Tales of John Branca’s business acumen are plentiful. How he turned Michael Jackson’s over-budget “Thriller” music video production into a lucrative behind-the-scenes documentary. How he secured for Jackson the coveted Beatles publishing catalog. How he helped Jackson purchase Neverland ranch for $40 million less than the asking price. How 10 years after Jackson’s death, he and the estate’s other executor John McClain — a childhood friend of the Jacksons who went on to manage sister Janet’s career and was a founding executive at Interscope Records — built the artist’s music catalog into a $570 million asset.
Now, after HBO’s March airing of filmmaker Dan Reed’s Leaving Neverland — with its disturbing and graphic first-person accounts of Jackson’s pedophilia — Branca, 68, faces a new and arguably much more daunting challenge: protecting Jackson’s legacy and the successful businesses that it fuels from fallout over the powerful testimony presented in the film.
Branca, who is a partner at the law firm of Ziffren Brittenham, has been in this position before: allegations that Jackson sexually abused children first arose in the 1990s and Wade Robson and James Safechuck, who are the focus of Leaving Neverland, first alleged that Jackson sexually abused them in separate lawsuits that they filed in 2013 and 2014, respectively. (Both suits were dismissed and are being appealed.) What’s different this time is that Leaving Neverland brought Robson and Safechuck’s allegations directly to the court of public opinion — via the cable network that brought the world Game of Thrones — without giving the estate a chance to mount its usually aggressive defense. (According to Nielsen, part one of the film drew 1.3 million viewers, the third highest rated documentary of the past decade for HBO.)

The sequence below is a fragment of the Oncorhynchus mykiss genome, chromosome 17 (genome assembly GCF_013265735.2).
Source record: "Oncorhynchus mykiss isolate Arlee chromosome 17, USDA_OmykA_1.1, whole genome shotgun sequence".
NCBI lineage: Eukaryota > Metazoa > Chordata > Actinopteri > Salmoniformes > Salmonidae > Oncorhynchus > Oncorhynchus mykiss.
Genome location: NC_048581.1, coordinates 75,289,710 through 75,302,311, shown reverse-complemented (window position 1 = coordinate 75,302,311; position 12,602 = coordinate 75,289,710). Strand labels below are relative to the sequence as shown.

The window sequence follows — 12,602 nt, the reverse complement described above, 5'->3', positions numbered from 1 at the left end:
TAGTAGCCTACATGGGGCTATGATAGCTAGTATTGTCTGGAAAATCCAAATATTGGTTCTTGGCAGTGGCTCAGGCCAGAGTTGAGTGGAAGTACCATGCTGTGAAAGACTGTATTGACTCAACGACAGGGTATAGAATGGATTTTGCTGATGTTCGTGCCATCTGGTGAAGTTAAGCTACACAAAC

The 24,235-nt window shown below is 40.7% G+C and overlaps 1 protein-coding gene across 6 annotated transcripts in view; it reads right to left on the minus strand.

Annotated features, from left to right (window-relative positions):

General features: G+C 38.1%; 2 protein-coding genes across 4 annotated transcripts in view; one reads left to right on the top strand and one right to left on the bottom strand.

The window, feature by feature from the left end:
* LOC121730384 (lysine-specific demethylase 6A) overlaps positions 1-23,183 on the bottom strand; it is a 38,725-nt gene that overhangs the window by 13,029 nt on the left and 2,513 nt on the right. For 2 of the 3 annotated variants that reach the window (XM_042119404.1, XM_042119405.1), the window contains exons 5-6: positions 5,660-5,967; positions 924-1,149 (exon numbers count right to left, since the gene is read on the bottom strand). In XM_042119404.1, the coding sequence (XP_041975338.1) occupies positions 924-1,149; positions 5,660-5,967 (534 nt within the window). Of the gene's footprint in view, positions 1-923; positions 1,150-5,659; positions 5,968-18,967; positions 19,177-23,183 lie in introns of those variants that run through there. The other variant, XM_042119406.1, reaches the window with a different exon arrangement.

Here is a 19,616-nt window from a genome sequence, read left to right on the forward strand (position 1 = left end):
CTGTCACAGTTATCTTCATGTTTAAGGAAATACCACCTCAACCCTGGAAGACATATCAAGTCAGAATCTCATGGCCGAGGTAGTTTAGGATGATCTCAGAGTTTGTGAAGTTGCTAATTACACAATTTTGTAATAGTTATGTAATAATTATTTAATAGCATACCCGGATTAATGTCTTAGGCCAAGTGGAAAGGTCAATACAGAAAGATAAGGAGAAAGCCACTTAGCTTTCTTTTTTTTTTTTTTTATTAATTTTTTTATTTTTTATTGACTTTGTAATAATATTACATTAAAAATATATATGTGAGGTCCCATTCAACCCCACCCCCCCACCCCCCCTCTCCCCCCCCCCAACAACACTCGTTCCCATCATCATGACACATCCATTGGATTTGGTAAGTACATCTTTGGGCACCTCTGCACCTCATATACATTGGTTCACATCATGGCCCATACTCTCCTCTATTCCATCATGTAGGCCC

Although Branca declined to be interviewed for this story, two of his close friends Howard Weitzman and Joel Katz — high-powered attorneys, who also work for the estate — spoke to Billboard. Both said that Branca and the estate were blindsided by Neverland. “We didn’t have a clue this was taking place,” says Weitzman, explaining that he and Branca learned of the film by “happenstance,” when someone told them that the Sundance Film Festival had announced its premiere. It was, he said, “a trial by social media.”
Katz, founding chairman of the global media and entertainment practice at Greenberg Traurig, says that when he called to discuss the film, an upset Branca told him, “If someone said something so negative and damaging as this about a good friend of yours who had died, and it was immediately taken as true — and you couldn’t do very much about it — how would you feel?”
Weitzman and Branca, who speak five to six days a week under normal circumstances, quickly strategized a response, with McClain’s help. When HBO announced that it had scheduled the documentary over two nights in March, Weitzman sent a 10-page letter to then-HBO CEO Richard Plepler, questioning the ethics of Reed’s decision to not seek the estate’s response, attacking the credibility of Robson and Safechuck and predicting that the airing of Leaving Neverland “will go down as the most shameful episode in HBO’s history.” (Weitzman says that speculation that Plepler’s end-of-February announcement that he was stepping down from his post was not connected in any way to the film.)